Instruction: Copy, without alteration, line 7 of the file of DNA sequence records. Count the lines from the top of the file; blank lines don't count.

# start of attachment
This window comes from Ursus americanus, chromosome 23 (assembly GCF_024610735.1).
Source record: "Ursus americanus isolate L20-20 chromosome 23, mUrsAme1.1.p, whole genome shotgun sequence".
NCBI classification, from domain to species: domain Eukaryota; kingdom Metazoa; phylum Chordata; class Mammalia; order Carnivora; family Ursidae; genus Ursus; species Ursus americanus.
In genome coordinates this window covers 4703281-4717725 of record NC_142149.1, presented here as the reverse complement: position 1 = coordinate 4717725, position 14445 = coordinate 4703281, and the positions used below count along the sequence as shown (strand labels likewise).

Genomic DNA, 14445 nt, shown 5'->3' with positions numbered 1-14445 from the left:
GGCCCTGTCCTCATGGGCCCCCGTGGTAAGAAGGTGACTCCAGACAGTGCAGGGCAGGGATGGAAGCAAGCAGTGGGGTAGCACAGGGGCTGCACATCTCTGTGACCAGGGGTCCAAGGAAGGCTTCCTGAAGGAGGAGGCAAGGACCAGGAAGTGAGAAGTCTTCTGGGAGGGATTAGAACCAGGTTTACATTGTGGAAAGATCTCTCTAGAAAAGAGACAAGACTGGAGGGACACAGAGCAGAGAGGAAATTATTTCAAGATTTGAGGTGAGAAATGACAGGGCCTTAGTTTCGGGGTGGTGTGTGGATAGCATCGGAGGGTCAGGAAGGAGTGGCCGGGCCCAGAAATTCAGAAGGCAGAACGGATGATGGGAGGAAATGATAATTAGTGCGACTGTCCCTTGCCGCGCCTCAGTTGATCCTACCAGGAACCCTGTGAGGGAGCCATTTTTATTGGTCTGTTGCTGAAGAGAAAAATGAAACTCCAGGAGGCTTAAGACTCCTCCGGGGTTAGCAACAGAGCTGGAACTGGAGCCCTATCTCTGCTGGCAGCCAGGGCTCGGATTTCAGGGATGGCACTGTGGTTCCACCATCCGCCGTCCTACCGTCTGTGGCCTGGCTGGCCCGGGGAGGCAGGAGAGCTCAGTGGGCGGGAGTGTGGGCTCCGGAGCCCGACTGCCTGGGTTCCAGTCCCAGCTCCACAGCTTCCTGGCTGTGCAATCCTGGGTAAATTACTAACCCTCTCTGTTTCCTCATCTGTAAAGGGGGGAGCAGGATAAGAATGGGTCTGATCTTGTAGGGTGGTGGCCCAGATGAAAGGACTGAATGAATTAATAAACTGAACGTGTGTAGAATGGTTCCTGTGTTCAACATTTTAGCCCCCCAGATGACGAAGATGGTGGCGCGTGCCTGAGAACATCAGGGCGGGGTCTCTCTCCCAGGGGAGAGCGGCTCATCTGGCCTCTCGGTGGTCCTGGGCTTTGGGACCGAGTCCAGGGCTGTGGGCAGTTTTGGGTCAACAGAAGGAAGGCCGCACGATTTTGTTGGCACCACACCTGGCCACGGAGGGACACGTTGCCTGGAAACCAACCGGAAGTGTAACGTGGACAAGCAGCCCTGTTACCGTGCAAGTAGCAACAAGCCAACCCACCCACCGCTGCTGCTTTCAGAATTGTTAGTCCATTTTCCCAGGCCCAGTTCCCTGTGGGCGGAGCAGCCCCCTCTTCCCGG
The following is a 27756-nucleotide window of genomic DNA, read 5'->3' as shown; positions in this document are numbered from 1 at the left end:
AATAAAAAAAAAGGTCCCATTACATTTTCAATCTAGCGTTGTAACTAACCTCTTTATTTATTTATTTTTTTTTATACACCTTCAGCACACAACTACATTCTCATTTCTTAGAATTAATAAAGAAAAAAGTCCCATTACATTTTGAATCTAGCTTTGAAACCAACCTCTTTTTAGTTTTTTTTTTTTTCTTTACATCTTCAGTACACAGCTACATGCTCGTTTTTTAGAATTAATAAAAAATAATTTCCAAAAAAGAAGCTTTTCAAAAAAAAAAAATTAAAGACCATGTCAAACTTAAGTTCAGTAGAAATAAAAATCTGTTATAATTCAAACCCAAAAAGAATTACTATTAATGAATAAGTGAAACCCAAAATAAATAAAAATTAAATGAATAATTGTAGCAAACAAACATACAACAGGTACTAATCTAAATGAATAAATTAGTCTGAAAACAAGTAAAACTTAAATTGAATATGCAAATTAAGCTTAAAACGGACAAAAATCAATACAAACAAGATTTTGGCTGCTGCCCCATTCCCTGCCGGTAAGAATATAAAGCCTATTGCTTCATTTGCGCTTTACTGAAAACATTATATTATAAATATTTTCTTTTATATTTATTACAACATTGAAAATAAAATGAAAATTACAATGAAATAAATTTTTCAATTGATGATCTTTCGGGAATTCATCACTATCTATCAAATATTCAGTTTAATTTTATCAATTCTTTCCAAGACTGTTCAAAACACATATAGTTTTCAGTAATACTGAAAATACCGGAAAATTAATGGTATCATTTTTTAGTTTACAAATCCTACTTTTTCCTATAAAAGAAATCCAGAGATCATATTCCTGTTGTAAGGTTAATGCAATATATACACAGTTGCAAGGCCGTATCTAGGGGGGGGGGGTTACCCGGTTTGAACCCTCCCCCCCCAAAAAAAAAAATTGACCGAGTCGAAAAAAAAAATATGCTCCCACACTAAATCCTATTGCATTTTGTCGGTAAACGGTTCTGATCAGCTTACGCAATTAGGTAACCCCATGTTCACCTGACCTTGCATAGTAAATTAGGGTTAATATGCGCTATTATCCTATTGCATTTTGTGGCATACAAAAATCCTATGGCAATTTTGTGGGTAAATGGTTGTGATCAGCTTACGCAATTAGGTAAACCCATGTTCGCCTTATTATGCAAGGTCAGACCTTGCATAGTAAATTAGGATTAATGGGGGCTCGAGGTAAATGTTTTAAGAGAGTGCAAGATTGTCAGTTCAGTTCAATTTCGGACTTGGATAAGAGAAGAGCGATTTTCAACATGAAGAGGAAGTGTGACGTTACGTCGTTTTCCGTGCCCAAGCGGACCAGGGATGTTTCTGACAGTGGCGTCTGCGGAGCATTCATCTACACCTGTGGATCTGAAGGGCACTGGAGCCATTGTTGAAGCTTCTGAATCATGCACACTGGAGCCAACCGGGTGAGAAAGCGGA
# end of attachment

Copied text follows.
The following is a 27756-nucleotide window of genomic DNA, read 5'->3' as shown; positions in this document are numbered from 1 at the left end: